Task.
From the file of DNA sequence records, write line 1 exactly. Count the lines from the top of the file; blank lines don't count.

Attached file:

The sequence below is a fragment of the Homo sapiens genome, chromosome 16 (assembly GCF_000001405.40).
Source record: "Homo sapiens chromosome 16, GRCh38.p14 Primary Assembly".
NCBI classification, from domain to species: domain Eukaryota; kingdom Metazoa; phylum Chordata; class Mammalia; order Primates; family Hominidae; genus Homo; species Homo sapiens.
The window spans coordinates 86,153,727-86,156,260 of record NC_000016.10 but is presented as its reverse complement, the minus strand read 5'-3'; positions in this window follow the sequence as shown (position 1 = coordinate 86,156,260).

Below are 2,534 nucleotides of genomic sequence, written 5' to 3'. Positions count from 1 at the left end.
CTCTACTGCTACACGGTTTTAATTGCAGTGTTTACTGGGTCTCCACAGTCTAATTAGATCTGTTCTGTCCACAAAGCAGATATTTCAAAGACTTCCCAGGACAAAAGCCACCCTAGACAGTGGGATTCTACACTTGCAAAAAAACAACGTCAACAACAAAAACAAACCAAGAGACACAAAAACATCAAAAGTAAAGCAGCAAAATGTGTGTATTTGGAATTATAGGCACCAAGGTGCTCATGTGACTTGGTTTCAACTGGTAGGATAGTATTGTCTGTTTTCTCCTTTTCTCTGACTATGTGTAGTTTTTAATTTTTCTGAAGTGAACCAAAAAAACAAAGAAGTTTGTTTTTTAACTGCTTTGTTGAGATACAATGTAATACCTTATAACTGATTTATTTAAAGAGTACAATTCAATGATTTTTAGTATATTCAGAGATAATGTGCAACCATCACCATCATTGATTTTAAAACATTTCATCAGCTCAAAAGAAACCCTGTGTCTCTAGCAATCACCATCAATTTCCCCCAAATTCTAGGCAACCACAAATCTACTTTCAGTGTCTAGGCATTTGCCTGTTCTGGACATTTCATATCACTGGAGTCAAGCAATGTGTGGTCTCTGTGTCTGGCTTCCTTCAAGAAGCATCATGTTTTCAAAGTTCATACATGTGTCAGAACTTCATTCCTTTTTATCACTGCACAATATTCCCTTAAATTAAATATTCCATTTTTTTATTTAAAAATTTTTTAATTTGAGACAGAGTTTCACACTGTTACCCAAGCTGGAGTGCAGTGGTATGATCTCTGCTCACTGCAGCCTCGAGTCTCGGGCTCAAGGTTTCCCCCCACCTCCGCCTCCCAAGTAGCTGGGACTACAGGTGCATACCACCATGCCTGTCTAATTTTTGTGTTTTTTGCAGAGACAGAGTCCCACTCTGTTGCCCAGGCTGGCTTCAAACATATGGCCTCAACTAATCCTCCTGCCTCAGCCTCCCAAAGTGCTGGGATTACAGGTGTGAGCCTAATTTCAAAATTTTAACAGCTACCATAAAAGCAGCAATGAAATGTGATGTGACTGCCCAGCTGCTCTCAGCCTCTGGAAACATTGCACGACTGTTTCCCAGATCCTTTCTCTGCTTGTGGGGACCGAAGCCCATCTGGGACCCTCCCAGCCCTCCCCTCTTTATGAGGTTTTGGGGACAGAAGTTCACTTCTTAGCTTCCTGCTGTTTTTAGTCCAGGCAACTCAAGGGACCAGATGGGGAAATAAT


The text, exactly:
The sequence below is a fragment of the Homo sapiens genome, chromosome 16 (assembly GCF_000001405.40).